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Former Android chief is betting on quantum computing and AI

He says the combination could yield something extremely powerful.
David Paul Morris/Bloomberg via Getty Images

Andy Rubin -- one of the people who invented the Android platform -- left Google in 2014, but he's still helping shape the future of technology. At Bloomberg Technology Conference, he revealed that one of the startups his hardware incubator is backing has a pretty lofty goal: finding a way to commercialize quantum computing devices with the manufacturing processes we use today. Rubin said new computing platforms "happen every 10 to 12 years." He believes it's time to start building quantum computers and using them to run AI.

Quantum computers, in a nutshell, will be able to perform tasks much, much faster than typical computers by harnessing the power of atoms and molecules. It's a complex topic, but Canadian Prime Minister Justin Trudeau might be able to help you out. The technology is still in its infancy, but a few organizations, including Google and MIT, managed to create simple versions that could lead something bigger.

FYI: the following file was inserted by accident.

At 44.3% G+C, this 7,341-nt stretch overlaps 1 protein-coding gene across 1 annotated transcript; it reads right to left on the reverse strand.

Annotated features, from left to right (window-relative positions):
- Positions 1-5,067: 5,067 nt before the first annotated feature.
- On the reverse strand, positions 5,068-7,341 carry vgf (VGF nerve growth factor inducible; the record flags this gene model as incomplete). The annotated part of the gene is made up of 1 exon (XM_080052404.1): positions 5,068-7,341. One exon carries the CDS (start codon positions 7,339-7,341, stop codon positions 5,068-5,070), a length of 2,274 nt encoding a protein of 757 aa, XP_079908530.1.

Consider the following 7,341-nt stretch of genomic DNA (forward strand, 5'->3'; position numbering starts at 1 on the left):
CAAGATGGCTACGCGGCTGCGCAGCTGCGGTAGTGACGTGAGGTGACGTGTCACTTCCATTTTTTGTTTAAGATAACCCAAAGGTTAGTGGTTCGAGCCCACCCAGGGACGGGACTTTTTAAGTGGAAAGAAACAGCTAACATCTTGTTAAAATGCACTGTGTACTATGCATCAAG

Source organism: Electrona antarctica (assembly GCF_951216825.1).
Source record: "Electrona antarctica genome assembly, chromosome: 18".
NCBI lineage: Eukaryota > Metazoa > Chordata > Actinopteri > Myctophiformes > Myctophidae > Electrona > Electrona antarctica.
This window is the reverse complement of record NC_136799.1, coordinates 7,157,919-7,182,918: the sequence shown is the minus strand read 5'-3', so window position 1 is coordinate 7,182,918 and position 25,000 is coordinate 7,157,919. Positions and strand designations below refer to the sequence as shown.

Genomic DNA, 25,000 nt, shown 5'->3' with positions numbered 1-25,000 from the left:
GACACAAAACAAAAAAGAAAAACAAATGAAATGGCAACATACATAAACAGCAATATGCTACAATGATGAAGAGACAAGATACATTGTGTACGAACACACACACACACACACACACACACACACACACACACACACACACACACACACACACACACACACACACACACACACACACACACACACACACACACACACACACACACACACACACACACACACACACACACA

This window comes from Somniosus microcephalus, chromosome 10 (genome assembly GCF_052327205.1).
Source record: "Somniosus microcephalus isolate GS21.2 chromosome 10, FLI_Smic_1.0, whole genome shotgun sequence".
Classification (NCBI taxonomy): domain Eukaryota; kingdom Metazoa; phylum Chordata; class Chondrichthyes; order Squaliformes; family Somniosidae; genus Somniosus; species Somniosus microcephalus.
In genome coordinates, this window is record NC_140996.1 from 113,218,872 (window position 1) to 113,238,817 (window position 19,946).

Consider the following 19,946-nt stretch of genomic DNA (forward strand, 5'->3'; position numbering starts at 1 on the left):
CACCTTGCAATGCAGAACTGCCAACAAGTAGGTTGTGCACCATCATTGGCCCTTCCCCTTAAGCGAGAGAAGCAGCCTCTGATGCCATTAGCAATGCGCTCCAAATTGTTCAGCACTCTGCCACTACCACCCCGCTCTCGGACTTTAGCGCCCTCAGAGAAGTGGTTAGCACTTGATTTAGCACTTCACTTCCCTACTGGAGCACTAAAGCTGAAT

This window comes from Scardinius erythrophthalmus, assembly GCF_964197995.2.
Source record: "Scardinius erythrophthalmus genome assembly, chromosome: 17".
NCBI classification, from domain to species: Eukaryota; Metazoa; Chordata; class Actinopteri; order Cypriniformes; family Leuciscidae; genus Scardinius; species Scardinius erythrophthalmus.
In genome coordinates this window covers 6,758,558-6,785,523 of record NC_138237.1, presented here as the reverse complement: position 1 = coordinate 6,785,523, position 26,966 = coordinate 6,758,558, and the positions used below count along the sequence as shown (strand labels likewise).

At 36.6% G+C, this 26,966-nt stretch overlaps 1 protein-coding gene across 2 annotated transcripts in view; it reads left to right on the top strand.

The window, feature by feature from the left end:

As you can imagine then, a quantum computer and an AI make a formidable combination. During the event, Rubin said the resulting machine could be so powerful, we'd need only one to power every connected device, such as smartphones. "If you have computing that is as powerful as this could be, you might only need one. It might not be something you carry around; it just has to be conscious," he said, according to The Verge.

The idea of an extremely capable and conscious computer is both intriguing and terrifying. Remember Skynet? Rubin said we shouldn't "be worrying about Skynet coming online," though. We "should be worrying about what it means to compute at these magnitudes."

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